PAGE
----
Intolerance in the 1920s


After World War I, many thought that American civilization was "declining." People and events were bringing change to the United States. Immigrants brought new cultures, religions, and languages while the Bolshevik Revolution brought suspicion to socialists, radicals, and labor unions. Some Americans were clinging to past values as new ones came.

To keep the "true" American values, intolerance was displayed by restrictive legislation and violence. Immigrants from Northern and Western Europe became targets of those acts. Socialists and Atheists were also victims. Americans wanted them to conform with the rest.

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Restricting Immigration

As the immigrant population rose, many began to worry. Critics of American society complained that undesirable races were flooding the United States. Protestants worried as more and more Catholics and Jews came. Although, business leaders liked immigration for the fact that they could pay immigrants less wages compared to Americans.

To decrease the immigrant population, a literacy test was imposed in 1917, but approximately 1.25 million immigrants entered the United States in the first two years of the 1920s. Because of this, the government put a cap on the number of immigrants allowed into the United States. Then in 1924, the National Origins Act based immigrant admission on nationality. Immigrants from northern and western Europe had a higher quota compared to others while Asian immigrants were banned.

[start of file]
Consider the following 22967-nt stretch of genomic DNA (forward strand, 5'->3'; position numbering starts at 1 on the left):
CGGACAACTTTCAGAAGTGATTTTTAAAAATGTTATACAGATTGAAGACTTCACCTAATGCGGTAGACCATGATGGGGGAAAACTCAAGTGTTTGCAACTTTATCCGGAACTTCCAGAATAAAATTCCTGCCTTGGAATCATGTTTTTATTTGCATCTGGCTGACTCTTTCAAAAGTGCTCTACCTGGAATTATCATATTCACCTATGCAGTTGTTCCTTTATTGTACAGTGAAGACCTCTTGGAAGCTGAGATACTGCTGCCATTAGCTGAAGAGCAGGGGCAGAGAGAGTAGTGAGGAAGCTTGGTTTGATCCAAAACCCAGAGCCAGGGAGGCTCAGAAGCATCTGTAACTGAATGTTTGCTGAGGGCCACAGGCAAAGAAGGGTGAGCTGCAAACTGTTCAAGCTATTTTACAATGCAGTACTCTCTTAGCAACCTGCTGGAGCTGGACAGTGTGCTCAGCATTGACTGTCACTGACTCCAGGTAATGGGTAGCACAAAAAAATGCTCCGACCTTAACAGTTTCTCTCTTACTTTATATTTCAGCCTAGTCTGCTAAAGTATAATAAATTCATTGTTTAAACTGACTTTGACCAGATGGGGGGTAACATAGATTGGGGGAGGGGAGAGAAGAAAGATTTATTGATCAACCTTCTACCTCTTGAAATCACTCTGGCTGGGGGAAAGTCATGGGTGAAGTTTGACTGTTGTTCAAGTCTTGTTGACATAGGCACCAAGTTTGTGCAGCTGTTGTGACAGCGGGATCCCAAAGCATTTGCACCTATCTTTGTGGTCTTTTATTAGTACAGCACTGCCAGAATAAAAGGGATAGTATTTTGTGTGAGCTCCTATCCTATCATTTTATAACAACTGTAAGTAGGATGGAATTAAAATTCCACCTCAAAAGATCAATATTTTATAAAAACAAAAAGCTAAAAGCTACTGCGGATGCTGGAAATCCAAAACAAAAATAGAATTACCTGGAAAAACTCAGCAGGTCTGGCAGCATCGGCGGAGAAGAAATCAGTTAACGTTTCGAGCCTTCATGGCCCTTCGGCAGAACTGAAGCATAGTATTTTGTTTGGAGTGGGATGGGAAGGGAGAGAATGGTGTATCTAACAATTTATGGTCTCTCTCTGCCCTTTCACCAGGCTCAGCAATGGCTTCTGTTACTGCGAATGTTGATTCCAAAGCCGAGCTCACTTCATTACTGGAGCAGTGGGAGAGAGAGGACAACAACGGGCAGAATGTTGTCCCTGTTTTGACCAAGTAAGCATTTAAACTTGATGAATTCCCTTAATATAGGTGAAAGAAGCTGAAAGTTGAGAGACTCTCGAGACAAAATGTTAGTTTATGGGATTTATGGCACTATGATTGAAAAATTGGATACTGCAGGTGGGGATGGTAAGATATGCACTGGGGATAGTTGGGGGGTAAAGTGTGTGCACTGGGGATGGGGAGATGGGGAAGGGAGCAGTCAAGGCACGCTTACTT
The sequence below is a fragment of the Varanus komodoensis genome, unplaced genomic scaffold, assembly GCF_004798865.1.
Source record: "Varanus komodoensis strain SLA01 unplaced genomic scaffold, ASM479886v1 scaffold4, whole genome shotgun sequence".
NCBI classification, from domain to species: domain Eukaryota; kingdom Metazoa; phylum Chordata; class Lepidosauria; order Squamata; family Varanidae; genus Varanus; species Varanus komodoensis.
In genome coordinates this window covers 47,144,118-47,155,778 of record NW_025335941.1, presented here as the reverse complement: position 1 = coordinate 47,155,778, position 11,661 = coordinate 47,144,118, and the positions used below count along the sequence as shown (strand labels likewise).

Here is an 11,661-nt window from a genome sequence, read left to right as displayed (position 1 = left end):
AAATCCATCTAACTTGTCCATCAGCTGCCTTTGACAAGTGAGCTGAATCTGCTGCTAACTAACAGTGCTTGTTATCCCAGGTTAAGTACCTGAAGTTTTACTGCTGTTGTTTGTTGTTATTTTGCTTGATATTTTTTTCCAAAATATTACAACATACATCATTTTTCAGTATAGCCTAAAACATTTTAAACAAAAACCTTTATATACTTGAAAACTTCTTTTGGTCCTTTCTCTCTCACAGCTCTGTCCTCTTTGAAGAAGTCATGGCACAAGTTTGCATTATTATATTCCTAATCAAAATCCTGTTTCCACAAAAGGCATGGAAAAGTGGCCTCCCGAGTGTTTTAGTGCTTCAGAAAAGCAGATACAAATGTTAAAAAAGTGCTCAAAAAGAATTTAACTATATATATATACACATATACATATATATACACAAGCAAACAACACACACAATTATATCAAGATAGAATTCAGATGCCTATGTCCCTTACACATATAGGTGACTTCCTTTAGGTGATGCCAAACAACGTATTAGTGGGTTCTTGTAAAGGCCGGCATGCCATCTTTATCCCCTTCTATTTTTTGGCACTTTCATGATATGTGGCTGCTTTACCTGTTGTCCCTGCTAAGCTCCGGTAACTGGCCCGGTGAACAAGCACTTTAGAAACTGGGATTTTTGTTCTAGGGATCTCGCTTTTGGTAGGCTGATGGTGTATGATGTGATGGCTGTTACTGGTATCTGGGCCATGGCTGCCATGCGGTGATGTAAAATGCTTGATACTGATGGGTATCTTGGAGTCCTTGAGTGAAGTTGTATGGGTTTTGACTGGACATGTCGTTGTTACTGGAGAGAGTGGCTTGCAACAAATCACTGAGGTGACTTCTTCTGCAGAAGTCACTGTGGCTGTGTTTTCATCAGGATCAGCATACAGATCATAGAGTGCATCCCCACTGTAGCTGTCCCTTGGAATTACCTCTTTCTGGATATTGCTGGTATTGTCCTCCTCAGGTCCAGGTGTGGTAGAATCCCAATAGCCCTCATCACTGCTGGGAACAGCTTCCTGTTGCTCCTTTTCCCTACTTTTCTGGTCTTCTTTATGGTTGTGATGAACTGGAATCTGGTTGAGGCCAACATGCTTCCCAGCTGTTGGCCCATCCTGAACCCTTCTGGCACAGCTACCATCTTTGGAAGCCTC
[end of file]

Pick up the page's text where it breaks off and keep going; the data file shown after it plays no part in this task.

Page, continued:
Resurgence of the Ku Klux Klan

By 1915, the Ku Klux Klan was almost dead with about 5,000 members, but on Thanksgiving, members renewed their pledges to affirm white supremacy. To promote the KKK, members started to sell merchandise such as robes and hoods. Membership dues were also raised. By the mid-1920s, KKK membership grew to 5 million and had a strong women's auxiliary to support it. The Ku Klux Klan became powerful throughout the South and the MIdwest. The KKK did not only target African Americans, but also Catholics, Jews, and Southern European immigrants. Toward the end of the decade, corruption in national leadership and sex scandals discredited the organization and membership took a dramatic drop.
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Support of African Americans

Marcus Garvey wanted equality for African Americans, but thought it could not be achieved in the United States. He then started the United Negro Improvement Association. Garvey founded the Black Star Steam-line to transport African Americans back to Africa where they could build a life for themselves. He had approximately 80,000 followers but was then deported to Jamaica for mail fraud.